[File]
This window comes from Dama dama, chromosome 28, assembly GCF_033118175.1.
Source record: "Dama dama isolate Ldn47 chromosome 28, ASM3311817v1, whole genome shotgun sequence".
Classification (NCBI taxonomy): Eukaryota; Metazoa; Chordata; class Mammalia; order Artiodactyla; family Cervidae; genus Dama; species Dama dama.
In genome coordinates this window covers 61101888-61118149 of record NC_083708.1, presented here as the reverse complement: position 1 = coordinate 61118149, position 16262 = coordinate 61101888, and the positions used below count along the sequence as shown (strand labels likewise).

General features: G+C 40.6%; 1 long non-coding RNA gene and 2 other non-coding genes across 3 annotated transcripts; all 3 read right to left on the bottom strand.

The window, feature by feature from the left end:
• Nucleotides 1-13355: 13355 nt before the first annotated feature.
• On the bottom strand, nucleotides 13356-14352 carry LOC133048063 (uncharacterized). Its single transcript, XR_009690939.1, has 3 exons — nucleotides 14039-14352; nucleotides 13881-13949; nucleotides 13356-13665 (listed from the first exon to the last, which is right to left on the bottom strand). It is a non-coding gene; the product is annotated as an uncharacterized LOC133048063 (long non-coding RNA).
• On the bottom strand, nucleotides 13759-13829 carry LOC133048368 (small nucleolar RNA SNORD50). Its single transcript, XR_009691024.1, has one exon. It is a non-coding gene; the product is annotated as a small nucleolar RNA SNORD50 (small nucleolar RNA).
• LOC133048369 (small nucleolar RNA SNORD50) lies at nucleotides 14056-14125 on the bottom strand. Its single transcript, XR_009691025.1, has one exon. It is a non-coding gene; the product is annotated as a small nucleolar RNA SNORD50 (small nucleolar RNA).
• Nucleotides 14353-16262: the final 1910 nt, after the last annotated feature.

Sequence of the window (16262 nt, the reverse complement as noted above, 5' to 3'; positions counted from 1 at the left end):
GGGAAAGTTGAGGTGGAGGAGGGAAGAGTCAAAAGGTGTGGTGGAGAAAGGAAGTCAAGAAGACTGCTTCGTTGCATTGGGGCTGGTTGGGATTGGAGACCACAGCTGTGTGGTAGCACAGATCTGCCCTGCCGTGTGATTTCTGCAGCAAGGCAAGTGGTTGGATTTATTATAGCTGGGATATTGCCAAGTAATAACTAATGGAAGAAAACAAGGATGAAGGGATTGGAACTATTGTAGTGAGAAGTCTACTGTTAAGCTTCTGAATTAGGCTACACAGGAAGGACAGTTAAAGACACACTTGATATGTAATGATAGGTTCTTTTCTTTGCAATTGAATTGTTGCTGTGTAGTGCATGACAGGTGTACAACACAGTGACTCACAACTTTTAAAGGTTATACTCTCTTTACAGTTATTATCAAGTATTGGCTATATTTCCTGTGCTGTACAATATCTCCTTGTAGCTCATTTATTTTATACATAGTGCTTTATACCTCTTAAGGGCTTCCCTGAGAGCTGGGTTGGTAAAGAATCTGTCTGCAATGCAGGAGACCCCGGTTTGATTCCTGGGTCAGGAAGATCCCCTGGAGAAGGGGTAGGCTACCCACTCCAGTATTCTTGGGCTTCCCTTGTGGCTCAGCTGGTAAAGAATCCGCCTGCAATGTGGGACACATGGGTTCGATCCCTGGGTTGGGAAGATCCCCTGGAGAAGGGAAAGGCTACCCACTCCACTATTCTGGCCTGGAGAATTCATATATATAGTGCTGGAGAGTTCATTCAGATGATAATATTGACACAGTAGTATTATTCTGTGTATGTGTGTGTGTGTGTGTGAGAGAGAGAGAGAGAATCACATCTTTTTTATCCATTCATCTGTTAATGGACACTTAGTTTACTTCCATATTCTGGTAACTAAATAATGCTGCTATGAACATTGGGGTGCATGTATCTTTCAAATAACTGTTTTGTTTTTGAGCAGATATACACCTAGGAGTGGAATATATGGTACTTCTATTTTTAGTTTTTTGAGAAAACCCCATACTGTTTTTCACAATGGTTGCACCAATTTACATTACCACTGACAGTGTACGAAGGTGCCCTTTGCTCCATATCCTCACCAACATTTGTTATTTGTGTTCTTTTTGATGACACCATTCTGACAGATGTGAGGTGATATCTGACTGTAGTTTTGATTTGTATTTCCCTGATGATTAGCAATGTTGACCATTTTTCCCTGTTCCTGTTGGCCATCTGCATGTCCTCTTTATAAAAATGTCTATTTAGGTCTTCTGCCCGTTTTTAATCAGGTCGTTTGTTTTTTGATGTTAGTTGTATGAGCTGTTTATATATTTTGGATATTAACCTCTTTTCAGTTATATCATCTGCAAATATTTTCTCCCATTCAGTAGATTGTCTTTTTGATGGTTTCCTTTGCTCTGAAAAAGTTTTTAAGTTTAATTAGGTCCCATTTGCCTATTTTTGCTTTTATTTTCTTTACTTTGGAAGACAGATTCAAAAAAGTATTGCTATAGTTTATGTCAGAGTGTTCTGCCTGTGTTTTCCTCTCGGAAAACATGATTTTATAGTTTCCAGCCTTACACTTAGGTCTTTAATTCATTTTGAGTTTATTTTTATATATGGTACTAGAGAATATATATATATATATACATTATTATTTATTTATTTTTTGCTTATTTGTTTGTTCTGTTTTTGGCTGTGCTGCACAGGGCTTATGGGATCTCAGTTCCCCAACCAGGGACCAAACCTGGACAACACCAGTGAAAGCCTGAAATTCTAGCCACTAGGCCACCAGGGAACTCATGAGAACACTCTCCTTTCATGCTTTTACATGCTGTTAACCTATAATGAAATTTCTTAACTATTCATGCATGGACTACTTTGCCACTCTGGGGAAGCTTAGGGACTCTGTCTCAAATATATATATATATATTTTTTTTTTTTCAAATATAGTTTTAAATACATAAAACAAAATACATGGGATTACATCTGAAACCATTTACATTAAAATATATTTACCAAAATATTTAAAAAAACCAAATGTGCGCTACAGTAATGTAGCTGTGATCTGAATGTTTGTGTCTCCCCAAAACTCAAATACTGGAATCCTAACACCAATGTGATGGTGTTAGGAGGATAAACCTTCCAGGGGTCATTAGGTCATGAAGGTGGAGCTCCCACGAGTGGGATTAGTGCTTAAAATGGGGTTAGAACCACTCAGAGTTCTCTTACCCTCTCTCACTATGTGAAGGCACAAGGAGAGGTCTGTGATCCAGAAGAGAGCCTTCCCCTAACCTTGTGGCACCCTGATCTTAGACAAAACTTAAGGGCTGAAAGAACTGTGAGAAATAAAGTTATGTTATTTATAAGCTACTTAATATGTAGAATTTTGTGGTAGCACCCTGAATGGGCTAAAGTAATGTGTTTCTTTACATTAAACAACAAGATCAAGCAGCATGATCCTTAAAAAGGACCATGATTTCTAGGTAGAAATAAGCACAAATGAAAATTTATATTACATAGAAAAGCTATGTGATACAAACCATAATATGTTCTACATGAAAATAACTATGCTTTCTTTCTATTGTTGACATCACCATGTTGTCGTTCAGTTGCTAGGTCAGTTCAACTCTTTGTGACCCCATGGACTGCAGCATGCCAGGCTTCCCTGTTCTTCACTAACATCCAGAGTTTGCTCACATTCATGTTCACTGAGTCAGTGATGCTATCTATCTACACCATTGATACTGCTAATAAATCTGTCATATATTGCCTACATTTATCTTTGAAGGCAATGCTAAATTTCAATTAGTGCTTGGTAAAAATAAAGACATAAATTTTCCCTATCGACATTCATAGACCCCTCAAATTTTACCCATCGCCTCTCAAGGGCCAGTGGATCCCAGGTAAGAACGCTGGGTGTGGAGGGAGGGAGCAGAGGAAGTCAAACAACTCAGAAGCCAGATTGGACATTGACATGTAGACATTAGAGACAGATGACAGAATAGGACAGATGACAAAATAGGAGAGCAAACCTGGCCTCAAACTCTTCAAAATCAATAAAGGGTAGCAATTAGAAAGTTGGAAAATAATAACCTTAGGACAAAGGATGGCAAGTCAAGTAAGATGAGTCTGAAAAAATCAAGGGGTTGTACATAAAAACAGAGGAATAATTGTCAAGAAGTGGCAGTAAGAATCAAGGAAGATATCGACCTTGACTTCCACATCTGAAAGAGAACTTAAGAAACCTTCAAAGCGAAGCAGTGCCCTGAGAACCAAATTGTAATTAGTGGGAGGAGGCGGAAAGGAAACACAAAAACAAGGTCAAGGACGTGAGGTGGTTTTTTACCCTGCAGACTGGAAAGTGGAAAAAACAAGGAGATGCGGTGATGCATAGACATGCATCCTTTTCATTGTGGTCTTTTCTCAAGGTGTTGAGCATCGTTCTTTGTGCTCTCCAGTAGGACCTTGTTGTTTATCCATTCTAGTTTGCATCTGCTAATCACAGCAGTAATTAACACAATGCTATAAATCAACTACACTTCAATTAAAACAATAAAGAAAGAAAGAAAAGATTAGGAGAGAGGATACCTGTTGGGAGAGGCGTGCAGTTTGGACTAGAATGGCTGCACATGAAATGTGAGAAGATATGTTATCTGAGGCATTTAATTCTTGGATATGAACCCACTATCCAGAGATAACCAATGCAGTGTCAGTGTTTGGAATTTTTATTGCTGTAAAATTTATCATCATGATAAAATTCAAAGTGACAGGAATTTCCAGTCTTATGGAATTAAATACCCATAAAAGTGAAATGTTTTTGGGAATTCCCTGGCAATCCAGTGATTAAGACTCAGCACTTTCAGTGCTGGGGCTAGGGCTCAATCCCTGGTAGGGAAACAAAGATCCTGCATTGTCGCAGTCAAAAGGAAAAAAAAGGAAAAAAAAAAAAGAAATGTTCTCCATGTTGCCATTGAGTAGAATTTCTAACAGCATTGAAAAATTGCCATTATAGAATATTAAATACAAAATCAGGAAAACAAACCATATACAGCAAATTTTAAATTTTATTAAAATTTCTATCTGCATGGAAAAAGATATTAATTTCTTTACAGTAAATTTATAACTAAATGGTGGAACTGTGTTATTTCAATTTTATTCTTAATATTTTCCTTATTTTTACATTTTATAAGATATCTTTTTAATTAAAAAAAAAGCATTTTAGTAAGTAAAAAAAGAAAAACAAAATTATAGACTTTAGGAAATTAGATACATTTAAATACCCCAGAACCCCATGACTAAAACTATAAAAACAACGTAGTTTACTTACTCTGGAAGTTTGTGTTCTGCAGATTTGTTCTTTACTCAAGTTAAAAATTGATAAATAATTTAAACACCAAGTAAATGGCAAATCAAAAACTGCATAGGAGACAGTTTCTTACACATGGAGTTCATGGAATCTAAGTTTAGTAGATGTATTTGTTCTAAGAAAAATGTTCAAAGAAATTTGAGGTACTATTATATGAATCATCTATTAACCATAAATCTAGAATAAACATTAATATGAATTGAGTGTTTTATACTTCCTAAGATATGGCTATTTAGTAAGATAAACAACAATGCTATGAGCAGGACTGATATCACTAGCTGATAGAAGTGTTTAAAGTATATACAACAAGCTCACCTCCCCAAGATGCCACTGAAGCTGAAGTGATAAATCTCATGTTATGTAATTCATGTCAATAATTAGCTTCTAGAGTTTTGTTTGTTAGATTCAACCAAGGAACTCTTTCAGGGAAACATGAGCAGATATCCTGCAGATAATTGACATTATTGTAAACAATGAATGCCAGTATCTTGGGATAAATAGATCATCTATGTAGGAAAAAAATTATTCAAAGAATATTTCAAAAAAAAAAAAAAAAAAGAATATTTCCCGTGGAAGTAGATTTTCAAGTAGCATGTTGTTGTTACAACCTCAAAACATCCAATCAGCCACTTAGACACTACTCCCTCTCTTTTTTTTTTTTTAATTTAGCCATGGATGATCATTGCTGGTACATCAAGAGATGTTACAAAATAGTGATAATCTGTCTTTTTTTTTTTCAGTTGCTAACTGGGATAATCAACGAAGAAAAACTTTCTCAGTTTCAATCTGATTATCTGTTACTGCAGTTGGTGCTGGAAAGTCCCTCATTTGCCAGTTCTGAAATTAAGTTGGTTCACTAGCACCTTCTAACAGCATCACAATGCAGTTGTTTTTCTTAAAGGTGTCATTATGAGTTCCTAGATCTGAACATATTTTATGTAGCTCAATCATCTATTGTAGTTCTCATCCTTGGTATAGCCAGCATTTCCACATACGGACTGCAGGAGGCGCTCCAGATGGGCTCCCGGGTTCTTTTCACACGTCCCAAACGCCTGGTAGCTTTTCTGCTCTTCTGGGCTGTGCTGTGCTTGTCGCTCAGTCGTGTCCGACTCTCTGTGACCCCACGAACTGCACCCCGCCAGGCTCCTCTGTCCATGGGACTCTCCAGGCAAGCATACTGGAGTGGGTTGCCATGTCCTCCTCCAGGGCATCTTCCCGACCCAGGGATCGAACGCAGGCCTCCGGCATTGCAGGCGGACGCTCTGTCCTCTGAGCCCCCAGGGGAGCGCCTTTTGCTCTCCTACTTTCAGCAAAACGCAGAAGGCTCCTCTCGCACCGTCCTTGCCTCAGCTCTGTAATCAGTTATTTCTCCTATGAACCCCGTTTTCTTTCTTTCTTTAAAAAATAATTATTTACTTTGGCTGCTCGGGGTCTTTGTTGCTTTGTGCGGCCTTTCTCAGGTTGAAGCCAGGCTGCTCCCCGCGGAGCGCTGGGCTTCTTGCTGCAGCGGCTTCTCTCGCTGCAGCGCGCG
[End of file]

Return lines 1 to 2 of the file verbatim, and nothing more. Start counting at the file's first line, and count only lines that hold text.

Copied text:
This window comes from Dama dama, chromosome 28, assembly GCF_033118175.1.
Source record: "Dama dama isolate Ldn47 chromosome 28, ASM3311817v1, whole genome shotgun sequence".